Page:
The title of the 16th century painting by Pieter Bruegel, the blind leading the blind, is a spot-on metaphor for much of what we see around us these days.
If you follow vacancy ads in the marketing communications’ sector, you will notice that the average experience required hardly ever exceeds 3 years. It is a sector that thrives on the energy of a high-flying young workforce. But are the newcomers provided with a flight plan or are they left on their own to fly blind?
For obvious reasons, the MARCOM industry was always on the lookout for young hungry creatives. However, and up until a few years back, the stipulation of 1-3 years of experience was never there in such frequency in the vacancy ads.
In the new realm, freshness is a “thing”; the ready rationale is the need for digital natives who just so happen to be quite easy on the pocket. To this point, it all sounds like it’s the formula for a relevant and sustainable business operation. In comes the missing part of the formula: training and development.
Up until about a decade ago, newcomers had a chance to learn from older hands. Instead of mentoring, the new joiners are now given quick inductions that are in no way more sophisticated than the orientation provided to freshmen in college. And next, they’re off to the production line. This swim-or-sink approach has become the new normal.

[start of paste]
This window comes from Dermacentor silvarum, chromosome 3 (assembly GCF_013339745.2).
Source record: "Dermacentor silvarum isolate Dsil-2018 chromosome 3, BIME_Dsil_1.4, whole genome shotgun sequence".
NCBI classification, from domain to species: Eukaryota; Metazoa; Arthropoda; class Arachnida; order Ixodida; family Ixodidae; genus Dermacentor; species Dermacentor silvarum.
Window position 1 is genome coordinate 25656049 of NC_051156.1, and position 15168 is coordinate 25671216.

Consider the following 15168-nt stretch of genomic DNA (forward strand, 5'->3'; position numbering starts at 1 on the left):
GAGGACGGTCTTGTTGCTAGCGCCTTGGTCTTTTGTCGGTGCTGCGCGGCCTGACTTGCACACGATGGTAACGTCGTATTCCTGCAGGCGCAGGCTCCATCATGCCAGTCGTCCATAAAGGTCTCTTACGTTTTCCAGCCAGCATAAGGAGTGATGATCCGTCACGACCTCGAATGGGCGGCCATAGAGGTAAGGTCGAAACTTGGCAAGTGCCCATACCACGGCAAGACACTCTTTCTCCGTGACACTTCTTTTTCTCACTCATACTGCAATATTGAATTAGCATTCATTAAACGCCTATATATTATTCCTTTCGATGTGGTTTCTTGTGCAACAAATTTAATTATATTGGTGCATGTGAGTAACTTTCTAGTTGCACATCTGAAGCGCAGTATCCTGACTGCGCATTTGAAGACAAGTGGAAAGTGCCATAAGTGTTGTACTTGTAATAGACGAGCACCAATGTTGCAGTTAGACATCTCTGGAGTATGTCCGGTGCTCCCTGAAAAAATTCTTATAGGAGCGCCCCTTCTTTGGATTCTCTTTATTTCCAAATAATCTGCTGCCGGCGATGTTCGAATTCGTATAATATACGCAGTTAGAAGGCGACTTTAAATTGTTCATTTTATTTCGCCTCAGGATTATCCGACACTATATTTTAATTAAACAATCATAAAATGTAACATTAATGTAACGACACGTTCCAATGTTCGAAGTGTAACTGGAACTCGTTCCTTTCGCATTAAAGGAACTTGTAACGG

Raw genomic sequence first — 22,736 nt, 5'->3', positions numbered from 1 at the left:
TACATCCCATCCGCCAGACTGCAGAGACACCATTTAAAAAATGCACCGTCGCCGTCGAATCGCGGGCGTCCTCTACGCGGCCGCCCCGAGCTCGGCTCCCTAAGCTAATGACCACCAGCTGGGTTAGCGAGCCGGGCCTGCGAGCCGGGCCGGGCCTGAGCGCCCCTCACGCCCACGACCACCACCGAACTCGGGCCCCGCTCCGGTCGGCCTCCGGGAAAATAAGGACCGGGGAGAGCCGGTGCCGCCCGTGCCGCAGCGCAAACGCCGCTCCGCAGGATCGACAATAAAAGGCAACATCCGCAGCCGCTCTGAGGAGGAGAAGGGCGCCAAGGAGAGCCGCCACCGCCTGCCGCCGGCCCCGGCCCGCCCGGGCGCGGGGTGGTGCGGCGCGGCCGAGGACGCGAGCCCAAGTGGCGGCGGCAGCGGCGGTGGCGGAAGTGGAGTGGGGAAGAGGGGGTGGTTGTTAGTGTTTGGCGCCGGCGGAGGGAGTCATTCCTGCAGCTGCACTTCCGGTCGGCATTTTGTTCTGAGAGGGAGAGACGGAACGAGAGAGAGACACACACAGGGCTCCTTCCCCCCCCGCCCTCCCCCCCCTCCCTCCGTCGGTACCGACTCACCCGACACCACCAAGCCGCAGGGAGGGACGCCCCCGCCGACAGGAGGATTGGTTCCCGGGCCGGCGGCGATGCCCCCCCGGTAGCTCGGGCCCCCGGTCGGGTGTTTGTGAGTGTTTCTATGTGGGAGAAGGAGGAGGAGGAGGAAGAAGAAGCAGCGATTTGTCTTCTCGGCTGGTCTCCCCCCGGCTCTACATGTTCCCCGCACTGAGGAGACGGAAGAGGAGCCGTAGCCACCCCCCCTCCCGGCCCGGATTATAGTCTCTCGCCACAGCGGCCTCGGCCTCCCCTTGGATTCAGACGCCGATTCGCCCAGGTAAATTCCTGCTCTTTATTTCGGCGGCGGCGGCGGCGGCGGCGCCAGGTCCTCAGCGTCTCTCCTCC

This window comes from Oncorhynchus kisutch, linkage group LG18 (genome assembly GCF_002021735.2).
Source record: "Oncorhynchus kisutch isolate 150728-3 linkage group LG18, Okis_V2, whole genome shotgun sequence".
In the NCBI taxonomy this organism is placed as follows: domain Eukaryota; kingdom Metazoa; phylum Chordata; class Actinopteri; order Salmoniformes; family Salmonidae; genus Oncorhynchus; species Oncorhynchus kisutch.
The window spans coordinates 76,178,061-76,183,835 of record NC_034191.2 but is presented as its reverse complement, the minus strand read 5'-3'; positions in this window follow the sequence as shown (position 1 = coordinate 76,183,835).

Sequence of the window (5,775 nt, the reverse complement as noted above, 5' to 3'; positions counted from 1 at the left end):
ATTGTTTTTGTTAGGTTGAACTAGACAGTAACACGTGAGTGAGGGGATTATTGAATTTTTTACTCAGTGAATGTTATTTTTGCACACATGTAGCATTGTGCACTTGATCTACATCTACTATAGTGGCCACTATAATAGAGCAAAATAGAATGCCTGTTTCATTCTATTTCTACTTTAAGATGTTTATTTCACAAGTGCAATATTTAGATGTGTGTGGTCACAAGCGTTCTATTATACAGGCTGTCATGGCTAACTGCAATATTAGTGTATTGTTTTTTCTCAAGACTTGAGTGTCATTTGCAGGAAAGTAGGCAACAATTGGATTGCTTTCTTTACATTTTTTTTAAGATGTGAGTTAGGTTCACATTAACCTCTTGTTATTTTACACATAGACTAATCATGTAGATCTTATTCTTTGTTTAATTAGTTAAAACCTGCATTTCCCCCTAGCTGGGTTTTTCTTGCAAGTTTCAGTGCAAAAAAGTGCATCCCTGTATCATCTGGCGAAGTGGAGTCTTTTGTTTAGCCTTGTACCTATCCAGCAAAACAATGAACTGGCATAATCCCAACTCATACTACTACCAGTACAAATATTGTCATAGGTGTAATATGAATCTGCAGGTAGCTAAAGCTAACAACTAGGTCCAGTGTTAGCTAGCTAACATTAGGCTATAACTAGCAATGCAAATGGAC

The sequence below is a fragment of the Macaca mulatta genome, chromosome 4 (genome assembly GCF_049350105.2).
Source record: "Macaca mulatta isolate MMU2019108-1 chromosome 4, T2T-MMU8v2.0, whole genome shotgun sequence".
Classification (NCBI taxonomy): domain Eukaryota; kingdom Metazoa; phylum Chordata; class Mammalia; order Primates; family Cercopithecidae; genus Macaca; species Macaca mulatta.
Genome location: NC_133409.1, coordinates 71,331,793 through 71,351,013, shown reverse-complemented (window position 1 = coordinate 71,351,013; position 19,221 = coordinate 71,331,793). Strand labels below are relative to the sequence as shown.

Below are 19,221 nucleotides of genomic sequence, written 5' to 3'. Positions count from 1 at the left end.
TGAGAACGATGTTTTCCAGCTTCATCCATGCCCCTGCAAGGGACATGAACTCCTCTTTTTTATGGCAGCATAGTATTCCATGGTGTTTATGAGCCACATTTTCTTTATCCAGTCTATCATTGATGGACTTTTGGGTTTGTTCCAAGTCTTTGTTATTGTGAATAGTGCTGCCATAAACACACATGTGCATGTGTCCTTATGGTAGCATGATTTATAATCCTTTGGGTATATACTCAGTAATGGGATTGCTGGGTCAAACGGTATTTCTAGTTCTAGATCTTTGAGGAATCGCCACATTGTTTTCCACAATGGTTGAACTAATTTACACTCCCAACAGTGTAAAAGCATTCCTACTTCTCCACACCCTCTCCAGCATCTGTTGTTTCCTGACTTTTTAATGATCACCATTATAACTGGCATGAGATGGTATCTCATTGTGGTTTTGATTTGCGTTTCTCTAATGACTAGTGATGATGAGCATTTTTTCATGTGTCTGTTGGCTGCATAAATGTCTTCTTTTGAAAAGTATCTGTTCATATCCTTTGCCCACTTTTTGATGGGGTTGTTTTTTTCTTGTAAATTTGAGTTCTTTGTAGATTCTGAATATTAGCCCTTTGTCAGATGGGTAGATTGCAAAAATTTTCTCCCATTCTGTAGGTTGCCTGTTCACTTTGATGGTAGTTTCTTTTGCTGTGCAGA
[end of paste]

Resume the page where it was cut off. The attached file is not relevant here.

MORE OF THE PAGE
The route takes on a bitter twist; the employer starts asking those who stayed afloat to lead. This basically means they should start coming up with proactive initiatives, manage quality, build rapport with clients, etc. From there on, it all becomes a hit or miss operation. And in that scenario, the cost of mistakes and missed opportunities sometimes balances off what the employer saved in salaries and training.
The MARCOM industry has always been, and will most likely remain, the field of teamwork. And what makes a team work is the range of experiences – hint: that’s why a team has a coach. Convincing rookies that they can all wear a captain’s badge will not be bringing home a trophy anytime soon. Training and development are not only the right thing to do but are also the right of those you employ.
A prominent CEO in the UAE recently claimed that a marketer with more than 3 years’ experience was old news. This from the same guy who also publicly wondered whether 95% of the staff in his mega business would be relevant in 2 years’ time. Even with eyes shut, it’s hard to swallow this as good advice; the core business of this guy is constructing buildings that take more than that number of years to complete.